For the past few weeks national media have been swooning over the newly unveiled Disney Springs, the shopping-dining-entertainment complex formerly known as Downtown Disney.
USA Today waxed rhapsodic, Travel + Leisure called it "a theme park for food." As with most Disney projects, it afforded the Imagineers an opportunity to come up with an elaborate (and largely ersatz, but heck, that's why they're Imagineers) backstory, with a series of neighborhoods — Town Center, the Landing — centered around a "natural" spring, its story something about a cattle rancher finding a water source in the mid-1800s.
I reported when Morimoto Asia opened, that STK was debuting and that Fulton's Crab House would become Paddlefish. But it wasn't until mid-July, when I got to see it firsthand, that the full magnitude of the assembled dining options really hit me. It's stunning, with a range of cuisines, price points and architectural styles, all supported by some of the biggest names in the American culinary world.
I sat down first with Art Smith, who spent years as Oprah's chef before winning two James Beard awards and appearing on Iron Chef America, Top Chef and Top Chef Masters. He has just opened Homecoming: Florida Kitchen and Shine Bar. And next, I walked around the corner to sit down with megastar and multi-Beard winner Rick Bayless, who has just debuted Frontera Cocina, an offshoot of the high-end Mexican place he pioneered in Chicago in 1981.
Here's what they had to say about coming to Florida, how their cooking has evolved, and what the future of food is.
Explain the name Homecoming.
It stands for two different things. It's a return to Disney (after he attended Florida State University, Smith did a culinary internship with the Walt Disney World College Program) and it's also a return to Florida. The mayor of Jasper, where I'm from, reached out to me and said, "We need your support." Hamilton is one of the poorest counties in the state. Twenty-five-thousand acres in the area have been bought up by Bill Gates. So this farm town was no longer rich in farms, and the residents hadn't figured out how to reinvent themselves.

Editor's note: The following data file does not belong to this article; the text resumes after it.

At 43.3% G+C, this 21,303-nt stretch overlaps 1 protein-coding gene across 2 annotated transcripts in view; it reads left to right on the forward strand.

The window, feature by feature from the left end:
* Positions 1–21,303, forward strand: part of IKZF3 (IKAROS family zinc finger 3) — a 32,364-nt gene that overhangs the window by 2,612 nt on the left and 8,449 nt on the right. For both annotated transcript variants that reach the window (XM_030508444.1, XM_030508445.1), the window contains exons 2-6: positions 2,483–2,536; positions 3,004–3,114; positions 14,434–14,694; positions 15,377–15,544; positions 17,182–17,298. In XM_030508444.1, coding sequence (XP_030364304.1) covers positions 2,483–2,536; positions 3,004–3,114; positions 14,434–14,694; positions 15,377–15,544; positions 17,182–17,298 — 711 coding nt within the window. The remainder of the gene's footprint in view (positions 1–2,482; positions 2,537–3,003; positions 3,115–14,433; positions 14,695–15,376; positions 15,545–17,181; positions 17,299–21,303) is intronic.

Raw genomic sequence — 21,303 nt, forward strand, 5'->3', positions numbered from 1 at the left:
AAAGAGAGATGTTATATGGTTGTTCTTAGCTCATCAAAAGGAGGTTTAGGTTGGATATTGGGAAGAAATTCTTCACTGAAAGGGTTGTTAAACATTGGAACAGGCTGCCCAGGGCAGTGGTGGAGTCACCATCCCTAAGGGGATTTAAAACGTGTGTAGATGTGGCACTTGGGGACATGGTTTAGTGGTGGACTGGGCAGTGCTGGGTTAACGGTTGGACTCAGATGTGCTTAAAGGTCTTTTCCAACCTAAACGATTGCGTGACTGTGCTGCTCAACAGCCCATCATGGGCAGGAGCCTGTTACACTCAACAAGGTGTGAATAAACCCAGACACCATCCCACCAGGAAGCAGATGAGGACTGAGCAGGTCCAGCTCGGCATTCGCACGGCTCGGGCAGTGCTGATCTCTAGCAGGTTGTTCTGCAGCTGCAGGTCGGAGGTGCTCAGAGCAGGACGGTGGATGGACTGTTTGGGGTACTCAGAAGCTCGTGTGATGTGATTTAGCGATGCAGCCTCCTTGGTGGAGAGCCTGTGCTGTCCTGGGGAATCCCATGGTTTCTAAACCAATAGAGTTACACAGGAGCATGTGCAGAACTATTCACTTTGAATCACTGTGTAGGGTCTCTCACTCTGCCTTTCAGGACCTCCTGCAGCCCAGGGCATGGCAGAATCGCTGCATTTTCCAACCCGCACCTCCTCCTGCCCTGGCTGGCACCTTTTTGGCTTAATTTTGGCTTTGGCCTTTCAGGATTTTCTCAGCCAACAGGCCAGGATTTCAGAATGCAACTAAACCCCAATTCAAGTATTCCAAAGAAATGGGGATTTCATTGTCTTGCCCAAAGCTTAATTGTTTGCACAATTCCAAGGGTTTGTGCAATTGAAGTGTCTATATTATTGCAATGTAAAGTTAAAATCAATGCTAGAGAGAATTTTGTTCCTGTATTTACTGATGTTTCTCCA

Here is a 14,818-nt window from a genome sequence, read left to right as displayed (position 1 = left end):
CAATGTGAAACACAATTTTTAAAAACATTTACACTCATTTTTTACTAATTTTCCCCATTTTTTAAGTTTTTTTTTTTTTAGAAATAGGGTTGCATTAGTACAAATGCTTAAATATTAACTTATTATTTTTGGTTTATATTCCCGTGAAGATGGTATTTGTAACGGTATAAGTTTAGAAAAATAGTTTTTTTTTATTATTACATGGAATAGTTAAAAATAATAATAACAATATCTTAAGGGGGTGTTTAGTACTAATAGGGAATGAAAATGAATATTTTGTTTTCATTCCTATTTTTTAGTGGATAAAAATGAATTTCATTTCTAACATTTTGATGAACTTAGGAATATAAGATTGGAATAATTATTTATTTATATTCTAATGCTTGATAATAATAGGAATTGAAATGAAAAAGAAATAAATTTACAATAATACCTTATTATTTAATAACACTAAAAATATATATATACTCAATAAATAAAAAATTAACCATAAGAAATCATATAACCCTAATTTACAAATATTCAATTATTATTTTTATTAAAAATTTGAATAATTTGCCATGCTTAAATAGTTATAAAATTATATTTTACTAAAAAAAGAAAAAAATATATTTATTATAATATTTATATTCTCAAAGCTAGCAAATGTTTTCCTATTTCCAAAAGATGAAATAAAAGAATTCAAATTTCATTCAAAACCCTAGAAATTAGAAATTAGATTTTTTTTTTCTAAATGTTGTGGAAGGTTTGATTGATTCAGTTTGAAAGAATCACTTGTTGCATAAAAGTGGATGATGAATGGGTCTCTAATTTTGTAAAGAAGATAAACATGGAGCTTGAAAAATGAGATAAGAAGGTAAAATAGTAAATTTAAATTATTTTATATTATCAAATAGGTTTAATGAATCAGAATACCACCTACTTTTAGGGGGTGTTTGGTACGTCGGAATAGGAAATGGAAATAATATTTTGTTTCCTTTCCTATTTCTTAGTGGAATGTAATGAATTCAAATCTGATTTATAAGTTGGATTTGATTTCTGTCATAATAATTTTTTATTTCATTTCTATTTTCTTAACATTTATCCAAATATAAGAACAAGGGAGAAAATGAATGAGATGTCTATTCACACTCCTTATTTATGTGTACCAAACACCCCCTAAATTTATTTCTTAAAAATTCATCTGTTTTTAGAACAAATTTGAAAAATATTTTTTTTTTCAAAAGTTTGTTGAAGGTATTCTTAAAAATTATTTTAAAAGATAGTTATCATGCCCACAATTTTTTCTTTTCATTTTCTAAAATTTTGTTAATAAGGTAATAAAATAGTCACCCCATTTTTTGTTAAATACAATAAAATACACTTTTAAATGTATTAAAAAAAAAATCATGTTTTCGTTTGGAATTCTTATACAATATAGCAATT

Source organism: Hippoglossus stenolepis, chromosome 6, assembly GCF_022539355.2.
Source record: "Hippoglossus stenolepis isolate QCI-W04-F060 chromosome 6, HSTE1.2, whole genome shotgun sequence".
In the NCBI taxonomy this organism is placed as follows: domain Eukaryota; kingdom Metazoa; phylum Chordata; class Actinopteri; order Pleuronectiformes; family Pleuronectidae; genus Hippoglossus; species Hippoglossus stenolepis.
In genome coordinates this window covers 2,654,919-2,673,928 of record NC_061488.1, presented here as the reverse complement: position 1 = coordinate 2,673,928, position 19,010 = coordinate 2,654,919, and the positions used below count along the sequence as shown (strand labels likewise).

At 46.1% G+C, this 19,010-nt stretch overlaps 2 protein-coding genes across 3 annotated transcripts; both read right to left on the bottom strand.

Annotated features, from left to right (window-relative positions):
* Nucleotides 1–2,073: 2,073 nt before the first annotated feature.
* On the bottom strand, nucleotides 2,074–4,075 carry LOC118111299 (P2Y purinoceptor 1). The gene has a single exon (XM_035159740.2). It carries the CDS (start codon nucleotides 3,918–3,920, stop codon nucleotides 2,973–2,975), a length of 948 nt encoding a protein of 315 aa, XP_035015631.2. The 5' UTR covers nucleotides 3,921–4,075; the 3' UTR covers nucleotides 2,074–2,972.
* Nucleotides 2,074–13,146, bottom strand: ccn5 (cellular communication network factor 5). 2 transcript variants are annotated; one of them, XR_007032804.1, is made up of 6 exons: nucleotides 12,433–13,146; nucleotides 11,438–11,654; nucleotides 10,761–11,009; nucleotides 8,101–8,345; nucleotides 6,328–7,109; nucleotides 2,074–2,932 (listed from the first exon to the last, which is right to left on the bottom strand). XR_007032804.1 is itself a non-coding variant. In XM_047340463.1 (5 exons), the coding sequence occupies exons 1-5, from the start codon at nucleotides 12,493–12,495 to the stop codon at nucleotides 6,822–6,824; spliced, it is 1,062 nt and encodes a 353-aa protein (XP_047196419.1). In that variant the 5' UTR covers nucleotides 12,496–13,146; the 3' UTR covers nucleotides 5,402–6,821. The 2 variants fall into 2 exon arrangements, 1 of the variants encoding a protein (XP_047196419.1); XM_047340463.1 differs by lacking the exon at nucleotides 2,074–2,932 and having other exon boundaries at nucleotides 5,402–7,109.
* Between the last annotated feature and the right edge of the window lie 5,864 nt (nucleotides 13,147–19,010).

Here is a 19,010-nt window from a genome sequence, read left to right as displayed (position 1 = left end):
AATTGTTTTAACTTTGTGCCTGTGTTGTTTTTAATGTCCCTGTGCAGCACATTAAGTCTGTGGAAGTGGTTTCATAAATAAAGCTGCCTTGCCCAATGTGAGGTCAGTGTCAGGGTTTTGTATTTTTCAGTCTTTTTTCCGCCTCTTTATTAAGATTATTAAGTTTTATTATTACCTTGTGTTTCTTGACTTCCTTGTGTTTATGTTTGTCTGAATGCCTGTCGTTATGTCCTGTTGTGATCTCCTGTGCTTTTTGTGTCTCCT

With Homecoming, how did you arrive at the specific concept and menu?
I thought there needed to be a real Florida experience, and more family experiences, here. (Smith and his partner Jesus Salgueiro have four adopted children.) I got an email about coming to Disney while I was at a screening of The Butler with Oprah. I thought, if Jasper is good enough for the president, it's good enough for the Mouse.
So it's fried chicken and "church lady deviled eggs," pimiento cheese hush puppies and "Anna Maria fish dip." Very Old Florida.
The fish spread is mullet, but we'd never call it that. The greatest lesson Oprah taught me is to know your audience. Hillary Clinton started the American Diplomatic Culinary Partnership, because food is peace. I've been to Israel and Azerbaijan and Riga, Latvia. We did the first gay pride at the USA Pavilion Milan Expo. When I feed people fried chicken, I figure maybe there's some other stuff I can feed them. Fried chicken takes no sides.
You are known for orchestrating outrageous events, like throwing 101 gay weddings in Miami and then in Atlanta. How does this square with launching a restaurant at Disney?